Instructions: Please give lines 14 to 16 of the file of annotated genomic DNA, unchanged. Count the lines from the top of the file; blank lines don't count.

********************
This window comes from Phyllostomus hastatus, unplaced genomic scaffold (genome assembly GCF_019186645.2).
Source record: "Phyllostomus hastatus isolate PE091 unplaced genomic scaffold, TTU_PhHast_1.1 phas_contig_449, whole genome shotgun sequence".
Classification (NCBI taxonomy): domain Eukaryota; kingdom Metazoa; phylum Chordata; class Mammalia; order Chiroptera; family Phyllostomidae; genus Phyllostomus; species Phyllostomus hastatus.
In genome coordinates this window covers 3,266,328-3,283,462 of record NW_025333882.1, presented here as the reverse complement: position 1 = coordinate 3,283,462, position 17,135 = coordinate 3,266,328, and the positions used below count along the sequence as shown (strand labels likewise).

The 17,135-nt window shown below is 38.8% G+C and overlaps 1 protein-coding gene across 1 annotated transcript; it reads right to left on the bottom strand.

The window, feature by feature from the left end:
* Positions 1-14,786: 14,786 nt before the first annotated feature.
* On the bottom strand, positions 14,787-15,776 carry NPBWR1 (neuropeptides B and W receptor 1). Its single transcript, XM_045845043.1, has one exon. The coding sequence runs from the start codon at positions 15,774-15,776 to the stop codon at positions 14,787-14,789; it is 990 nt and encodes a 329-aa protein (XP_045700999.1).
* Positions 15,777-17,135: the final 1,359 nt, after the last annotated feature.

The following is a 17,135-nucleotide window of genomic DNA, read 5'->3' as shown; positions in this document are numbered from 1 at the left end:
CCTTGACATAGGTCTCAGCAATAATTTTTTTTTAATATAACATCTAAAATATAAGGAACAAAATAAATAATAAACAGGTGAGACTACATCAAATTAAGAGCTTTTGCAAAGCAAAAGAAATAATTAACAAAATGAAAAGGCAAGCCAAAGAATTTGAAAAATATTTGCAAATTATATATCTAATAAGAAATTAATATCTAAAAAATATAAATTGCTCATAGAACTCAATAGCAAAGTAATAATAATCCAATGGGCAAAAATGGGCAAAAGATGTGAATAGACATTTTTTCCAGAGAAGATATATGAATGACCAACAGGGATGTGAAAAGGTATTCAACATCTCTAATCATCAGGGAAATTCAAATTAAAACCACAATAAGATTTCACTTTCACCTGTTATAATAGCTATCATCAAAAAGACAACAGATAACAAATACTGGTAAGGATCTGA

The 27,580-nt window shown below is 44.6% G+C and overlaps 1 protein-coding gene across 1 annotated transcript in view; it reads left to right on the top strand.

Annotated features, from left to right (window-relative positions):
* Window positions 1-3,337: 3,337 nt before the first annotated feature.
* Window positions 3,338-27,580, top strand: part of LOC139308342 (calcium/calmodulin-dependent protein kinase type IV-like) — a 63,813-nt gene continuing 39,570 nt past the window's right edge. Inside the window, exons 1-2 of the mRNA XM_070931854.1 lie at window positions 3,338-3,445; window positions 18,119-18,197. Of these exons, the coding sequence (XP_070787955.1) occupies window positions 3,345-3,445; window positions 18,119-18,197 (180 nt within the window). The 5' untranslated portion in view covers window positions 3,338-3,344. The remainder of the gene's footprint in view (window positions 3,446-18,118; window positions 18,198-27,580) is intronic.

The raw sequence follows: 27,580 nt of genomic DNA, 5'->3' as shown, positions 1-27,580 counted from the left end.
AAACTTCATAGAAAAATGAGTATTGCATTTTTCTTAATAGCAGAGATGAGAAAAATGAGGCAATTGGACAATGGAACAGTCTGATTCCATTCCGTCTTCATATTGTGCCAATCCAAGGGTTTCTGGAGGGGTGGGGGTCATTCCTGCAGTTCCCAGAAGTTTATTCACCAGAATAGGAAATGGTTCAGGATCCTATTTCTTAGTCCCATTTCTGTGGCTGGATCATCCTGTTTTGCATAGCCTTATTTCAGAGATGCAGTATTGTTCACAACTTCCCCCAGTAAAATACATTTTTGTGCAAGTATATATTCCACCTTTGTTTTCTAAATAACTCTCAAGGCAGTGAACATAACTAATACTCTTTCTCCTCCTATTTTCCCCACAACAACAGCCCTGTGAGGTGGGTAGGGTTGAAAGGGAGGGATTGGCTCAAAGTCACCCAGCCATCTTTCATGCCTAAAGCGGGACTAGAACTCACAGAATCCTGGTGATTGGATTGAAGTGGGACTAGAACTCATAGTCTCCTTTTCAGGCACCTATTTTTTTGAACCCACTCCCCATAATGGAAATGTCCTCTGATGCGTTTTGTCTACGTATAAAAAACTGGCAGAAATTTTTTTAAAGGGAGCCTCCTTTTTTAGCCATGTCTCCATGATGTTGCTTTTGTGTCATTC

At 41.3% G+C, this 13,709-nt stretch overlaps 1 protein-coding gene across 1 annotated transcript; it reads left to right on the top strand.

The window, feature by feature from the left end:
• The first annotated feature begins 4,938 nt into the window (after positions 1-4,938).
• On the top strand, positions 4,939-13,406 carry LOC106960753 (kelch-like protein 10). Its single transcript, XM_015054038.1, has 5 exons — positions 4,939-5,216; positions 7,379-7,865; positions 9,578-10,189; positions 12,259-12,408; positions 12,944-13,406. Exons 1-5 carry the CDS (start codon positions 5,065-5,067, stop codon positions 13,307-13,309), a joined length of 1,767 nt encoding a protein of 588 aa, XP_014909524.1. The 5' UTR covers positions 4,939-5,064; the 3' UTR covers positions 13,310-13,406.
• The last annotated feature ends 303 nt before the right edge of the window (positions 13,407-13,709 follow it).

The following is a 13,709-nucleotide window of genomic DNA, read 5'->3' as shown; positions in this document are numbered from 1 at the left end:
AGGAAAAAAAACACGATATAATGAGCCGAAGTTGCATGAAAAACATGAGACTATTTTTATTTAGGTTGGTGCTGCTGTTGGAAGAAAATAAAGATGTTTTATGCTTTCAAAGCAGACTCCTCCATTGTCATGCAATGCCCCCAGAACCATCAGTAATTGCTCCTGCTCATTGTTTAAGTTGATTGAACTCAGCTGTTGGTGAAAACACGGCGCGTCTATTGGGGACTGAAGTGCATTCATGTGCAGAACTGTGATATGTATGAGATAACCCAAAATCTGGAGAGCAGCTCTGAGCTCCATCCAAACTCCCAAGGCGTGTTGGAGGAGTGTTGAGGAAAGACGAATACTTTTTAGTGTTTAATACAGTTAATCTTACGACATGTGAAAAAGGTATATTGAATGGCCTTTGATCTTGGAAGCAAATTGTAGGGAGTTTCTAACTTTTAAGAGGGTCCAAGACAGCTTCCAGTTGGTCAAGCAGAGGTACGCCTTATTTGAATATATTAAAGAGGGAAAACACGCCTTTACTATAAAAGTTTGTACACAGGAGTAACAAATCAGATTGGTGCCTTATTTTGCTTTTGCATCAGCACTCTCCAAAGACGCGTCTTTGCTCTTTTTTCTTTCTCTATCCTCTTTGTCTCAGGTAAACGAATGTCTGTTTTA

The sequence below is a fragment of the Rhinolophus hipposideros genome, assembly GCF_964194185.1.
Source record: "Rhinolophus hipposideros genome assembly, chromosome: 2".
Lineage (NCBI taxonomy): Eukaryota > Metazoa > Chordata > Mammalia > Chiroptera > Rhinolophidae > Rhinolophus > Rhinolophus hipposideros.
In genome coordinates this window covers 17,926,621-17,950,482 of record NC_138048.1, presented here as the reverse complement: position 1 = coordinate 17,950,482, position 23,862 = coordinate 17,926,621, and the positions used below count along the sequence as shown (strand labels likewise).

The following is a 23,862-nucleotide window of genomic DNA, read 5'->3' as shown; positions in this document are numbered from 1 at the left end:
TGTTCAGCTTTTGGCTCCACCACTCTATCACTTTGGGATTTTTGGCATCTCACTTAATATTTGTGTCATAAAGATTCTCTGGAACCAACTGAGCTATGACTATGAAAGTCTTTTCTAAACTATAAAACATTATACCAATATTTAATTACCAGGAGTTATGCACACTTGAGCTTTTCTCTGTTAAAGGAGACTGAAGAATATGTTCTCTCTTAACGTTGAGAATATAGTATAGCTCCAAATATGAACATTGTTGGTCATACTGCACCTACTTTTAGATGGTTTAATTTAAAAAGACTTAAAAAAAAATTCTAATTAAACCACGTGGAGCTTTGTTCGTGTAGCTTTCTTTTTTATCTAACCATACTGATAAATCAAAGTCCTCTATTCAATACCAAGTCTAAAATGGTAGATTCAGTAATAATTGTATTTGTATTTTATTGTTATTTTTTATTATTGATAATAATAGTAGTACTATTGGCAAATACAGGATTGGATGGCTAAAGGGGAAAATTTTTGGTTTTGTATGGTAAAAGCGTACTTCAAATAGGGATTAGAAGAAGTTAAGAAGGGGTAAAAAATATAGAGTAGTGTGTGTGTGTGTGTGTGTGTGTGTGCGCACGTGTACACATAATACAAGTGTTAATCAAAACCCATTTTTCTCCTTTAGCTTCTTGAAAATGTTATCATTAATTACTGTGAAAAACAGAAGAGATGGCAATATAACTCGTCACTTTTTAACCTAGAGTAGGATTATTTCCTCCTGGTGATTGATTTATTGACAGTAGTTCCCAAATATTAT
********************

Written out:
* Window positions 1-3,337: 3,337 nt before the first annotated feature.
* Window positions 3,338-27,580, top strand: part of LOC139308342 (calcium/calmodulin-dependent protein kinase type IV-like) — a 63,813-nt gene continuing 39,570 nt past the window's right edge. Inside the window, exons 1-2 of the mRNA XM_070931854.1 lie at window positions 3,338-3,445; window positions 18,119-18,197. Of these exons, the coding sequence (XP_070787955.1) occupies window positions 3,345-3,445; window positions 18,119-18,197 (180 nt within the window). The 5' untranslated portion in view covers window positions 3,338-3,344. The remainder of the gene's footprint in view (window positions 3,446-18,118; window positions 18,198-27,580) is intronic.

The raw sequence follows: 27,580 nt of genomic DNA, 5'->3' as shown, positions 1-27,580 counted from the left end.